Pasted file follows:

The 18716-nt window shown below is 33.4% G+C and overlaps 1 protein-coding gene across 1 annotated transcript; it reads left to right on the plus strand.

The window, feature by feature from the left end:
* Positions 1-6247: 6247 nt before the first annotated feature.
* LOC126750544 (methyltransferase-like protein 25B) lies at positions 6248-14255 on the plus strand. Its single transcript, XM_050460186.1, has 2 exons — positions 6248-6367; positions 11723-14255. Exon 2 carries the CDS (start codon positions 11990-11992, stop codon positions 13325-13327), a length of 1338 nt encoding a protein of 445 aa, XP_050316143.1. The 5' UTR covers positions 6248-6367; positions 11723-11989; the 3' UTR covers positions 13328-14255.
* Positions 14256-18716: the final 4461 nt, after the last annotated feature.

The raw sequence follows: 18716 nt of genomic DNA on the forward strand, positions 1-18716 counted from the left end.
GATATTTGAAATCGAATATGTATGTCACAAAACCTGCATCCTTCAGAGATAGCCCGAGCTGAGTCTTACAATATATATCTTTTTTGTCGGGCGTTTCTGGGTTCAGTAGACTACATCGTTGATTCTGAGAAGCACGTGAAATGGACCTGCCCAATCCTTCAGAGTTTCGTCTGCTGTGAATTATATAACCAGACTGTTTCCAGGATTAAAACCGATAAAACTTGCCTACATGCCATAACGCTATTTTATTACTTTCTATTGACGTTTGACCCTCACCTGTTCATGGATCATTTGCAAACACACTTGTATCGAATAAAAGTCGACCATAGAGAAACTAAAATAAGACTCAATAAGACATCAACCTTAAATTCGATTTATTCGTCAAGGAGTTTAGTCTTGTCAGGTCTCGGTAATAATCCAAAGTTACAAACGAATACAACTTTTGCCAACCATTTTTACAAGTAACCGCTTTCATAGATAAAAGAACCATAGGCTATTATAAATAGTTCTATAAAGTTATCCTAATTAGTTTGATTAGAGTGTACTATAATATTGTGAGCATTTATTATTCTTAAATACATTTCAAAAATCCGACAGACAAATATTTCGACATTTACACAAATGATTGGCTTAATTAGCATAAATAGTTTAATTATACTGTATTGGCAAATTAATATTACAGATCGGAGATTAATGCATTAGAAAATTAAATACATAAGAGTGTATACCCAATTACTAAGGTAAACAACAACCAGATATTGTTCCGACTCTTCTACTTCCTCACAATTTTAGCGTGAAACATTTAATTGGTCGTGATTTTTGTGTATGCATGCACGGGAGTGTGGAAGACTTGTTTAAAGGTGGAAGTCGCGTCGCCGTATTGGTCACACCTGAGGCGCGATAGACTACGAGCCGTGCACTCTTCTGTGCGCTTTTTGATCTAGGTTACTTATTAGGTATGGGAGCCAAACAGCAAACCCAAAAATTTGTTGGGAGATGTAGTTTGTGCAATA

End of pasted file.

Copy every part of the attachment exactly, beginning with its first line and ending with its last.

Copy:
The 18716-nt window shown below is 33.4% G+C and overlaps 1 protein-coding gene across 1 annotated transcript; it reads left to right on the plus strand.

The window, feature by feature from the left end:
* Positions 1-6247: 6247 nt before the first annotated feature.
* LOC126750544 (methyltransferase-like protein 25B) lies at positions 6248-14255 on the plus strand. Its single transcript, XM_050460186.1, has 2 exons — positions 6248-6367; positions 11723-14255. Exon 2 carries the CDS (start codon positions 11990-11992, stop codon positions 13325-13327), a length of 1338 nt encoding a protein of 445 aa, XP_050316143.1. The 5' UTR covers positions 6248-6367; positions 11723-11989; the 3' UTR covers positions 13328-14255.
* Positions 14256-18716: the final 4461 nt, after the last annotated feature.

The raw sequence follows: 18716 nt of genomic DNA on the forward strand, positions 1-18716 counted from the left end.
GATATTTGAAATCGAATATGTATGTCACAAAACCTGCATCCTTCAGAGATAGCCCGAGCTGAGTCTTACAATATATATCTTTTTTGTCGGGCGTTTCTGGGTTCAGTAGACTACATCGTTGATTCTGAGAAGCACGTGAAATGGACCTGCCCAATCCTTCAGAGTTTCGTCTGCTGTGAATTATATAACCAGACTGTTTCCAGGATTAAAACCGATAAAACTTGCCTACATGCCATAACGCTATTTTATTACTTTCTATTGACGTTTGACCCTCACCTGTTCATGGATCATTTGCAAACACACTTGTATCGAATAAAAGTCGACCATAGAGAAACTAAAATAAGACTCAATAAGACATCAACCTTAAATTCGATTTATTCGTCAAGGAGTTTAGTCTTGTCAGGTCTCGGTAATAATCCAAAGTTACAAACGAATACAACTTTTGCCAACCATTTTTACAAGTAACCGCTTTCATAGATAAAAGAACCATAGGCTATTATAAATAGTTCTATAAAGTTATCCTAATTAGTTTGATTAGAGTGTACTATAATATTGTGAGCATTTATTATTCTTAAATACATTTCAAAAATCCGACAGACAAATATTTCGACATTTACACAAATGATTGGCTTAATTAGCATAAATAGTTTAATTATACTGTATTGGCAAATTAATATTACAGATCGGAGATTAATGCATTAGAAAATTAAATACATAAGAGTGTATACCCAATTACTAAGGTAAACAACAACCAGATATTGTTCCGACTCTTCTACTTCCTCACAATTTTAGCGTGAAACATTTAATTGGTCGTGATTTTTGTGTATGCATGCACGGGAGTGTGGAAGACTTGTTTAAAGGTGGAAGTCGCGTCGCCGTATTGGTCACACCTGAGGCGCGATAGACTACGAGCCGTGCACTCTTCTGTGCGCTTTTTGATCTAGGTTACTTATTAGGTATGGGAGCCAAACAGCAAACCCAAAAATTTGTTGGGAGATGTAGTTTGTGCAATA